Plants 9.2 Transport in the phloem Flashcards Preview

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Flashcards in Plants 9.2 Transport in the phloem Deck (39)
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1

Where are the phloem tissues found?

throughout plants, including the stems, roots and leaves

2

What are phloem composed of?

Sieve tubes

3

What are sieve tubues composed of?

columns of specialized cells called sieve tube cells; are living; no nucleus (closely associated with companion cells)

4

What are individual sieve tube cells separated by?

Perforated walls called sieve plates with pores

5

What do phloem do?

transport organic compound through the plant down the plant from source to sink

6

What is translocation?

the transport of organic solutes in a plant from source to sink

7

Why is the function of the phloem (transport organic compounds) so important in a plant?

Links parts of plant that need supply of sugars and other solutes like amino acids to parts that have a surplus

8

What is a source in terms of translocation?

areas where sugars and amino acids are loaded into the phoem/provide

9

What is a sink in terms of translocation?

where sugar and amino acids are unloaded and used/needed

10

In what direction does the phloem flow?

Flows in either direction (no valves/pumps) as sinks can turn into sources sometimes

11

What is a similarity between blood vessels and phloem?

both systems a fluid flows inside tubes because of pressure gradients. For both energy is needed to generate meaning both are active processes

12

What is an example of a source?

photosynthetic tissues: mature green leaves, green stems; storage organs that are unloading: storage tissues in germinating seeds, tap roots or tubers at the start of the growth season

13

What is a part of a plant that is a sink?

roots that grow or absorb mineral ions using energy from cell respiration; parts of the plant that grow or develop food stores (fruits, seeds, leaves)

14

What is the most prevalent solute in phloem sap?

Sucrose

15

Why is sucrose a good transport form of carbohydrates?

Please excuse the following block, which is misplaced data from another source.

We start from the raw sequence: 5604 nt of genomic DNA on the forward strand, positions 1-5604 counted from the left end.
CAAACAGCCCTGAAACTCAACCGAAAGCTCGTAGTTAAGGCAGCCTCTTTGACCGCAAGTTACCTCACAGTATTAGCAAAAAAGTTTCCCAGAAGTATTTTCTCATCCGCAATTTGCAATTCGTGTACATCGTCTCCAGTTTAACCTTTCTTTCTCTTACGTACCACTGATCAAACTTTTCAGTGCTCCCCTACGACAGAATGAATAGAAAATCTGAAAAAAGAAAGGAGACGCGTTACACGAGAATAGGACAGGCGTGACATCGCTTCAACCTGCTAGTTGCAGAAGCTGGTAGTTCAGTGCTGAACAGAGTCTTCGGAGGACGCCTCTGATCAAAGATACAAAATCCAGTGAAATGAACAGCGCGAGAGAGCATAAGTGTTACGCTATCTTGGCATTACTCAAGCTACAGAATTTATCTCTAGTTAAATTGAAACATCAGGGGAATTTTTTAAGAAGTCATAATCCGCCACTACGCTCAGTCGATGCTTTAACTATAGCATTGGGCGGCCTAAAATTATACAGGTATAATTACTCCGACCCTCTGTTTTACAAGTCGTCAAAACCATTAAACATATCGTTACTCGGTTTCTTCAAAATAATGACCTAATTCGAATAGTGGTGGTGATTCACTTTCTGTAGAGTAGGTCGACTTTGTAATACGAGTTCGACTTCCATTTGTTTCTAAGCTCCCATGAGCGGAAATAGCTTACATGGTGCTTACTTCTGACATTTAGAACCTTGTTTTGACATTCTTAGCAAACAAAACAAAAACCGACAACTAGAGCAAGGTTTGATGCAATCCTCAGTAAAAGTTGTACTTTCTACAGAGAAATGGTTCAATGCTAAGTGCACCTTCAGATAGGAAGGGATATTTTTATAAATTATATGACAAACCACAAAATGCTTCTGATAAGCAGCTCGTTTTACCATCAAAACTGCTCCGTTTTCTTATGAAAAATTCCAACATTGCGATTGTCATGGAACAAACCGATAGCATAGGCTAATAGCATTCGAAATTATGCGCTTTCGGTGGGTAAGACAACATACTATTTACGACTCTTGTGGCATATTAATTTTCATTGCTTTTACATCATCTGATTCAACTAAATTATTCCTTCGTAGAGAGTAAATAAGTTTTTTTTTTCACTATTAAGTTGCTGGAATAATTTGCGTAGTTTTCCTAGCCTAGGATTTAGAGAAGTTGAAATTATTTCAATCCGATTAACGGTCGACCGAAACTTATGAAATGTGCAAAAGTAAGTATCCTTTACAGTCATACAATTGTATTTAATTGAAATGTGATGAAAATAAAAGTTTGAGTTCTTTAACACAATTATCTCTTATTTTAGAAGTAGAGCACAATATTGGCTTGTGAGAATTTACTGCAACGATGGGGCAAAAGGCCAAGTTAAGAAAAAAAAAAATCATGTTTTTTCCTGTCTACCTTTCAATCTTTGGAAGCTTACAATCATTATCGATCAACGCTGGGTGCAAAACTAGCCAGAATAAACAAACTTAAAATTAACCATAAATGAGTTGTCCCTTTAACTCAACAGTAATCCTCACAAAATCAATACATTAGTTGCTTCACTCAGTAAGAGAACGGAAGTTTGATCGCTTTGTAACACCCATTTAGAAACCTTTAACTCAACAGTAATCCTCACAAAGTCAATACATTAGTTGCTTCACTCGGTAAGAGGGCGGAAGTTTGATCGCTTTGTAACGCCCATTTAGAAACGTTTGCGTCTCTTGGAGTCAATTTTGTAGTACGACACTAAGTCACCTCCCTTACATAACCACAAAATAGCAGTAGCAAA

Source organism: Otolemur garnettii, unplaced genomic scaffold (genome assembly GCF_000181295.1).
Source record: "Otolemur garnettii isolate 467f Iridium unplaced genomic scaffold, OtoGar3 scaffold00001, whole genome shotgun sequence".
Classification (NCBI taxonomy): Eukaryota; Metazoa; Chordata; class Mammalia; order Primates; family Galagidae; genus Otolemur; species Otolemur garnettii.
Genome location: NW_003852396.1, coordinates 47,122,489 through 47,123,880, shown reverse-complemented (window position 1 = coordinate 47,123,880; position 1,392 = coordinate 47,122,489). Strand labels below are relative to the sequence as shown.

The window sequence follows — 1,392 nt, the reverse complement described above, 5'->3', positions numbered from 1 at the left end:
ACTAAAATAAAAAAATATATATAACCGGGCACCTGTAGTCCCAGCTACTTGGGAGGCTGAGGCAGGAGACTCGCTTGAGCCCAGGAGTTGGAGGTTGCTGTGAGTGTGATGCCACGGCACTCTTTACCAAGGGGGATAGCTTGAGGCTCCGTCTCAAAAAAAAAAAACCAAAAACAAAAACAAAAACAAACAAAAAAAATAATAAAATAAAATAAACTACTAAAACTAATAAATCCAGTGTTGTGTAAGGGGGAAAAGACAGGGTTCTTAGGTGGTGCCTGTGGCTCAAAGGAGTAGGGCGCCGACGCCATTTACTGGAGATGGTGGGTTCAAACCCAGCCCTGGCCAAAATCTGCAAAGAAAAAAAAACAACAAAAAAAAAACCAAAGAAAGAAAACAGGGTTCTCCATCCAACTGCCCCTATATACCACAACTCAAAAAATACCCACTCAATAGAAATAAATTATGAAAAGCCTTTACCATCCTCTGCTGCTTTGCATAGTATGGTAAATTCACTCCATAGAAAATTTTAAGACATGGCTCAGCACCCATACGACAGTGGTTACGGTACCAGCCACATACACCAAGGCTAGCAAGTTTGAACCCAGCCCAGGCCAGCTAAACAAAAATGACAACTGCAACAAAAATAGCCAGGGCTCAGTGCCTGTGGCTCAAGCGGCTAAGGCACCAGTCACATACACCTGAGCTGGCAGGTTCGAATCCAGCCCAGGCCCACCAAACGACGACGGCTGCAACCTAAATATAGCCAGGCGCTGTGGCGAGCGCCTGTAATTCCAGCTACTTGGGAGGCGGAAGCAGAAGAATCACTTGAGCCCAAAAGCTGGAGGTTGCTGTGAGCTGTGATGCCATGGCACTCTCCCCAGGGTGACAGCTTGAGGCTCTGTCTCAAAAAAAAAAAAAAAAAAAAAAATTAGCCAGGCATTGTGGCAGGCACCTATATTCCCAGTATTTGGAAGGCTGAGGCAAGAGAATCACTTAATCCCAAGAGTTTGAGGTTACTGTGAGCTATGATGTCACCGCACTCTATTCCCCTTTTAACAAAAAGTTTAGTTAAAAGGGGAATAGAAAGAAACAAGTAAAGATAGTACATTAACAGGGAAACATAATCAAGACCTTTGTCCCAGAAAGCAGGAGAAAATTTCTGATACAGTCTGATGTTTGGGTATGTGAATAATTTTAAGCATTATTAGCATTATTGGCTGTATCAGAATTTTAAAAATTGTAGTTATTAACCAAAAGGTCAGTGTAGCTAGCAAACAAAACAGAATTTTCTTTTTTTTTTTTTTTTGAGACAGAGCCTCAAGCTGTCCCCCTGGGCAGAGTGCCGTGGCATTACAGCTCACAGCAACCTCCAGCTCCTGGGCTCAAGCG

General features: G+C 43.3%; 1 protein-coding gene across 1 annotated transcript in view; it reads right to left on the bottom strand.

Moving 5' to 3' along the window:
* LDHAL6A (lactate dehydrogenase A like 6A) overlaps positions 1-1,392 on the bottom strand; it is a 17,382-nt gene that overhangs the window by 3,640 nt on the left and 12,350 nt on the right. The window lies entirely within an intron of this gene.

Sucrose is not as readily available for plant tissues to metabolize directly in respiration, so it will not be metabolised during transport

16

What is phloem loading?

This is the mechanism by which plants bring sugars into the phloem. this differs for different plants

17

What is the apoplast route?

When a significant amount of sucrose travels through CELL WALLS from mesophyll cells to the CELL WALLS of companion/sieve cells where a sucrose transport protein then actively transports the sugar in

18

How is the concentration gradient of sucrose established between phloem and cell walls companion cells ?

active transport where H+ ions are actively transported out of the companion cell from surrounding tissues using ATP as an energy source; ATP is broken down into ADP +Pi that is used to carry sucrose into the cell; Because H+ concentration outside of the sieve tube is higher, it goes down concentration gradient into the sieve tube

19

What is the symplast route?

much of sucrose travels between cells through connections (cytoplasm) between cells called plasmodesmata;

20

What happens to sucrose after it reaches the companion cell?

is converted to an ogliosaccharide to maintain the sucrose concentrations gradient

21

How is water drawn into the companion cell?

sucrose/carbohydrates is high concentrated inside the companion cell and draws water in by osmosis.

22

What results in a build -up of pressure inside a phloem?

the rigid cell walls combined with the incompressibility of water causes pressure

23

What happens to the water inside the phloem once sucrose is withdrawn from it and used?

Loss of solute causes less osmotic pressure and the water that carried the solute to sink is then drawn to the xylem

24

What can the sucrose be used for in a plant?

energy source for processes (like growth) or conversion into starch

25

Why do sieve cells have to be living?

They depend on the membrane to help maintain the sucrose and organic molecule concentration that has been established by active transport

26

Why are sieve cells closely associated with companion cells?

they share the same parent cell

27

What does a companion cell do?

perform many of the genetic and metabolic functions of the sieve tube cell and maintain the viability of the sieve tube cell

28

How can the companion cell increase the phloem loading capacity?

The infolding of the plasma membrane increases capacity using the apoplastic route

29

What are plasmodesmata?

they are connections between the cytoplasm of companion cells and sieve tube cells

30

What do plasmodesmata do?

accommodates the movement of oligosaccharides and genetic elements between the companion and sieve tube cells